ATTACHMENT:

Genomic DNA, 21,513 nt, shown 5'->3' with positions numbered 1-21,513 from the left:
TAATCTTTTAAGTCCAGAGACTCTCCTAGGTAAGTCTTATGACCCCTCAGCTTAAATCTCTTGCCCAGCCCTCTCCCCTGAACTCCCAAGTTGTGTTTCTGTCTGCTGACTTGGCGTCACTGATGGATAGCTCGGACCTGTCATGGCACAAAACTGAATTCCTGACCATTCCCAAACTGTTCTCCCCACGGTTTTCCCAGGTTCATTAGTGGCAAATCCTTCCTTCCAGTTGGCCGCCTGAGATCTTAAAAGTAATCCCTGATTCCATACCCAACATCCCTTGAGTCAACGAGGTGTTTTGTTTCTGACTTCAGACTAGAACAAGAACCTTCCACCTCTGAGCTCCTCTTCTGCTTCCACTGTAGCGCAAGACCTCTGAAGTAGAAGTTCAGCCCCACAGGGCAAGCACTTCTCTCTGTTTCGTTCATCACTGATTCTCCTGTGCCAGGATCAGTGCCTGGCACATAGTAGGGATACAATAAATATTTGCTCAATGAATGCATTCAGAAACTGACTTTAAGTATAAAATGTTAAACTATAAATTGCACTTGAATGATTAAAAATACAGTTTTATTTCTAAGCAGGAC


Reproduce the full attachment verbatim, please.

Genomic DNA, 21,513 nt, shown 5'->3' with positions numbered 1-21,513 from the left:
TAATCTTTTAAGTCCAGAGACTCTCCTAGGTAAGTCTTATGACCCCTCAGCTTAAATCTCTTGCCCAGCCCTCTCCCCTGAACTCCCAAGTTGTGTTTCTGTCTGCTGACTTGGCGTCACTGATGGATAGCTCGGACCTGTCATGGCACAAAACTGAATTCCTGACCATTCCCAAACTGTTCTCCCCACGGTTTTCCCAGGTTCATTAGTGGCAAATCCTTCCTTCCAGTTGGCCGCCTGAGATCTTAAAAGTAATCCCTGATTCCATACCCAACATCCCTTGAGTCAACGAGGTGTTTTGTTTCTGACTTCAGACTAGAACAAGAACCTTCCACCTCTGAGCTCCTCTTCTGCTTCCACTGTAGCGCAAGACCTCTGAAGTAGAAGTTCAGCCCCACAGGGCAAGCACTTCTCTCTGTTTCGTTCATCACTGATTCTCCTGTGCCAGGATCAGTGCCTGGCACATAGTAGGGATACAATAAATATTTGCTCAATGAATGCATTCAGAAACTGACTTTAAGTATAAAATGTTAAACTATAAATTGCACTTGAATGATTAAAAATACAGTTTTATTTCTAAGCAGGAC